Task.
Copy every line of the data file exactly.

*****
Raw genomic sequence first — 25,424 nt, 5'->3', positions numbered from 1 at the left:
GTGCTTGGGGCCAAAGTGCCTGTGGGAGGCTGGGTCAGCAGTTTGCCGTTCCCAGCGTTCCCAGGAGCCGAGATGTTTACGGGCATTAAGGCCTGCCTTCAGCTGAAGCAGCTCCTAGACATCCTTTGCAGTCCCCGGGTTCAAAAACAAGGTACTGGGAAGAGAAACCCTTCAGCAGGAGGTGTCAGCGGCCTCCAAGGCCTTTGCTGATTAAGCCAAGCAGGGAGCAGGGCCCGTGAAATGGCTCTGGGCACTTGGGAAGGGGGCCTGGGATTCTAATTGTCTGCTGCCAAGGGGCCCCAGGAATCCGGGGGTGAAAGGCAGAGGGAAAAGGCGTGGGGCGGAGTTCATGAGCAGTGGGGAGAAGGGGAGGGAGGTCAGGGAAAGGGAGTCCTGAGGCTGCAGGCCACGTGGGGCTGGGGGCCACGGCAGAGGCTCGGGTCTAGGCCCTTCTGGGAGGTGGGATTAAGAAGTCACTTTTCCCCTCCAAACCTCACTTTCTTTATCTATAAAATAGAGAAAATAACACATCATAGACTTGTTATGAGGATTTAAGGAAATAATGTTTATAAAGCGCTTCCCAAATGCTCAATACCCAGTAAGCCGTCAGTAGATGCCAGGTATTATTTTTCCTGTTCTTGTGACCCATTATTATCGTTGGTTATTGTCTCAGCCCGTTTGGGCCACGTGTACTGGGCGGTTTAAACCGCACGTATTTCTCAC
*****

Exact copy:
Raw genomic sequence first — 25,424 nt, 5'->3', positions numbered from 1 at the left:
GTGCTTGGGGCCAAAGTGCCTGTGGGAGGCTGGGTCAGCAGTTTGCCGTTCCCAGCGTTCCCAGGAGCCGAGATGTTTACGGGCATTAAGGCCTGCCTTCAGCTGAAGCAGCTCCTAGACATCCTTTGCAGTCCCCGGGTTCAAAAACAAGGTACTGGGAAGAGAAACCCTTCAGCAGGAGGTGTCAGCGGCCTCCAAGGCCTTTGCTGATTAAGCCAAGCAGGGAGCAGGGCCCGTGAAATGGCTCTGGGCACTTGGGAAGGGGGCCTGGGATTCTAATTGTCTGCTGCCAAGGGGCCCCAGGAATCCGGGGGTGAAAGGCAGAGGGAAAAGGCGTGGGGCGGAGTTCATGAGCAGTGGGGAGAAGGGGAGGGAGGTCAGGGAAAGGGAGTCCTGAGGCTGCAGGCCACGTGGGGCTGGGGGCCACGGCAGAGGCTCGGGTCTAGGCCCTTCTGGGAGGTGGGATTAAGAAGTCACTTTTCCCCTCCAAACCTCACTTTCTTTATCTATAAAATAGAGAAAATAACACATCATAGACTTGTTATGAGGATTTAAGGAAATAATGTTTATAAAGCGCTTCCCAAATGCTCAATACCCAGTAAGCCGTCAGTAGATGCCAGGTATTATTTTTCCTGTTCTTGTGACCCATTATTATCGTTGGTTATTGTCTCAGCCCGTTTGGGCCACGTGTACTGGGCGGTTTAAACCGCACGTATTTCTCAC